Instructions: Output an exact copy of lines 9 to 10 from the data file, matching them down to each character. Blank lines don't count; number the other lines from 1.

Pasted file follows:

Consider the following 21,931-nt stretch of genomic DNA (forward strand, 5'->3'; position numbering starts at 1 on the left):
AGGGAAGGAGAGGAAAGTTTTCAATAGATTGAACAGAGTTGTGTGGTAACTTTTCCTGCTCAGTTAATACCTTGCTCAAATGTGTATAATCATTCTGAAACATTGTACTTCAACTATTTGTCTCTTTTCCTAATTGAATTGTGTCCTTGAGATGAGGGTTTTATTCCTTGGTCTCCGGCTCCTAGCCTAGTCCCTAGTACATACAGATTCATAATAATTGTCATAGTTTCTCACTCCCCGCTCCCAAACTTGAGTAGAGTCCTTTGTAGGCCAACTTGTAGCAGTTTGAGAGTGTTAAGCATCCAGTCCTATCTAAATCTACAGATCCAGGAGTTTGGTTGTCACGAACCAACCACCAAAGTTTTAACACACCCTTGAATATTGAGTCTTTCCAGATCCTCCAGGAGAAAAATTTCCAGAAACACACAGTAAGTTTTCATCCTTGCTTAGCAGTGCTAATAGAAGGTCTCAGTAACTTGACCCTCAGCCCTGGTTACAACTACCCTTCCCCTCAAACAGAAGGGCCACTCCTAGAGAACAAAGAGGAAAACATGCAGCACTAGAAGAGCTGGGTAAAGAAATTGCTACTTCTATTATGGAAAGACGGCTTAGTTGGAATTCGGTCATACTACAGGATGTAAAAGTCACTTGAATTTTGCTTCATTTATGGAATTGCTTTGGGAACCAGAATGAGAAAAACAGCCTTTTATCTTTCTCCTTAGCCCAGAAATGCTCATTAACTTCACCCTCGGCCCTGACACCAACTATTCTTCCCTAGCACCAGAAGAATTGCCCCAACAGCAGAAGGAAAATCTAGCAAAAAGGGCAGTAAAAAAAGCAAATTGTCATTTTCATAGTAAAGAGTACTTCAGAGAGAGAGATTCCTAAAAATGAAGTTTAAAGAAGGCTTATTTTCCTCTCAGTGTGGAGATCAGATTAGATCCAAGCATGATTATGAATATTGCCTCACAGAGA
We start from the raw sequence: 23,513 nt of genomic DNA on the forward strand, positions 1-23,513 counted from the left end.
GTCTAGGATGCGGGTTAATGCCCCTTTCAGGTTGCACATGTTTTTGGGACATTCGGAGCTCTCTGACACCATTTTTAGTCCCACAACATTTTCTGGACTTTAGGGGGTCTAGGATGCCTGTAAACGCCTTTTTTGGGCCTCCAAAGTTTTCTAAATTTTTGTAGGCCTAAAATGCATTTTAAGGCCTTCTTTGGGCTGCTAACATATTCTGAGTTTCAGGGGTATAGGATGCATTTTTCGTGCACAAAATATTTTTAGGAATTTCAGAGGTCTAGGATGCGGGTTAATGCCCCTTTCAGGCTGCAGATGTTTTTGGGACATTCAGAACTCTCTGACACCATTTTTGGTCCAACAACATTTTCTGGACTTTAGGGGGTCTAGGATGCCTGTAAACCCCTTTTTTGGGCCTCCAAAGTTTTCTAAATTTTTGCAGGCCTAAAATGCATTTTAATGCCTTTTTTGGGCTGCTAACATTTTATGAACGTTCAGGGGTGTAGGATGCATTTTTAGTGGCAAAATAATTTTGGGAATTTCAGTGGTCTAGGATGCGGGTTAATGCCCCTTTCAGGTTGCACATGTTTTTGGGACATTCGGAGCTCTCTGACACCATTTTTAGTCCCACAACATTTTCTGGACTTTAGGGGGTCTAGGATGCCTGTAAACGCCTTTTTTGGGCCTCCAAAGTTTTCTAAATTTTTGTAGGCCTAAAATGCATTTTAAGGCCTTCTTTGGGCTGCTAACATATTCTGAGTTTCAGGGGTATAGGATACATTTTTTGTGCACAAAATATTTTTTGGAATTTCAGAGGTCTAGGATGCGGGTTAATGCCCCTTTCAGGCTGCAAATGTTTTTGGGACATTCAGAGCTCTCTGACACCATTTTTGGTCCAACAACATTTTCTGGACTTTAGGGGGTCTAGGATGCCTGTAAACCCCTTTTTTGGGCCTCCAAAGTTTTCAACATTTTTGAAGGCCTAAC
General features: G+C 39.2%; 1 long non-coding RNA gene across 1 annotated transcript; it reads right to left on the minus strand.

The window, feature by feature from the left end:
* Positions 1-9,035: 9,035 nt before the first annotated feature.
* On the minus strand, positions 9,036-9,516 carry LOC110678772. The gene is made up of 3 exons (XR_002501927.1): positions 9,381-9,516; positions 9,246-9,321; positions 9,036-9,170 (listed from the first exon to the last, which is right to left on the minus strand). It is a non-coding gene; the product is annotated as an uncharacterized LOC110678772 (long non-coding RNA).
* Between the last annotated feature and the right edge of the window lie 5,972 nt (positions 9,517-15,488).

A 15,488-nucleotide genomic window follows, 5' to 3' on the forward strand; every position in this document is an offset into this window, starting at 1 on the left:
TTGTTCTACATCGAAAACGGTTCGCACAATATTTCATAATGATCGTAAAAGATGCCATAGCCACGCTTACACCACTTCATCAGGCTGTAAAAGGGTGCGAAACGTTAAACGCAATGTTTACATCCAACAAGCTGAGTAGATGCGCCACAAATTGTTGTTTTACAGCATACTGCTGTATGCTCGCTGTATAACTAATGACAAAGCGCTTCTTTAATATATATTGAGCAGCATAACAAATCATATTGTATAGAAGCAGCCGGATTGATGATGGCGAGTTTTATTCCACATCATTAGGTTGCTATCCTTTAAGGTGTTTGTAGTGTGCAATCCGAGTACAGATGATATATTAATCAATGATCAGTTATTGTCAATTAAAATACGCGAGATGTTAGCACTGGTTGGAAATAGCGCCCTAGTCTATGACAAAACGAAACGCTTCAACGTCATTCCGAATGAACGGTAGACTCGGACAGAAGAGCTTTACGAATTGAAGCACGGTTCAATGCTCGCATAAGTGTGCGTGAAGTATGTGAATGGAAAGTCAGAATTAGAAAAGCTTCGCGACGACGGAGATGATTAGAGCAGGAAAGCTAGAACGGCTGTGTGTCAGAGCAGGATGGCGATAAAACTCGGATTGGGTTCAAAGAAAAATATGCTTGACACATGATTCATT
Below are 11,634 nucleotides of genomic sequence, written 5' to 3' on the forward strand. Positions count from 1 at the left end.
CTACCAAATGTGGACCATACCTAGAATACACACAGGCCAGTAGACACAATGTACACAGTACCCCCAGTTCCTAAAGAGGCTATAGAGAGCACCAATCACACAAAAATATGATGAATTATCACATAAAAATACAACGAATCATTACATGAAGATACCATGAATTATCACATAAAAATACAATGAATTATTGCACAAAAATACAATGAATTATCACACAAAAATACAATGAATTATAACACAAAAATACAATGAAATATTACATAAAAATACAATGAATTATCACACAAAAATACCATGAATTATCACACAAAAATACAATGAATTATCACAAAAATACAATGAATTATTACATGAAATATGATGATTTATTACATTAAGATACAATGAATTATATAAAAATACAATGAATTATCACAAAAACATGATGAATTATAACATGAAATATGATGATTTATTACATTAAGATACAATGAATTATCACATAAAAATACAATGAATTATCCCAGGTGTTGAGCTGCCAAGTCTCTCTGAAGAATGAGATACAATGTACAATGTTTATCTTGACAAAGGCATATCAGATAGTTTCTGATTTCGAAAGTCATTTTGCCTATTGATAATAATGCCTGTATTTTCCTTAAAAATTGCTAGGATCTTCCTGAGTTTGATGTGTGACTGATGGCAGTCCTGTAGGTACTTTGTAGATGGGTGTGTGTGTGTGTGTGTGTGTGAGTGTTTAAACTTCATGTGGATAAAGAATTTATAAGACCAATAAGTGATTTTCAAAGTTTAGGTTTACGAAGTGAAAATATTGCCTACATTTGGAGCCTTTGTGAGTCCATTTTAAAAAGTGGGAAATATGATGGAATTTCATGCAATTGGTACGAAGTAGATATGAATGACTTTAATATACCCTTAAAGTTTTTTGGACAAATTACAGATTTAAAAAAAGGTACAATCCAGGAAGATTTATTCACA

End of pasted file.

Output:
* Between the last annotated feature and the right edge of the window lie 5,972 nt (positions 9,517-15,488).

A 15,488-nucleotide genomic window follows, 5' to 3' on the forward strand; every position in this document is an offset into this window, starting at 1 on the left: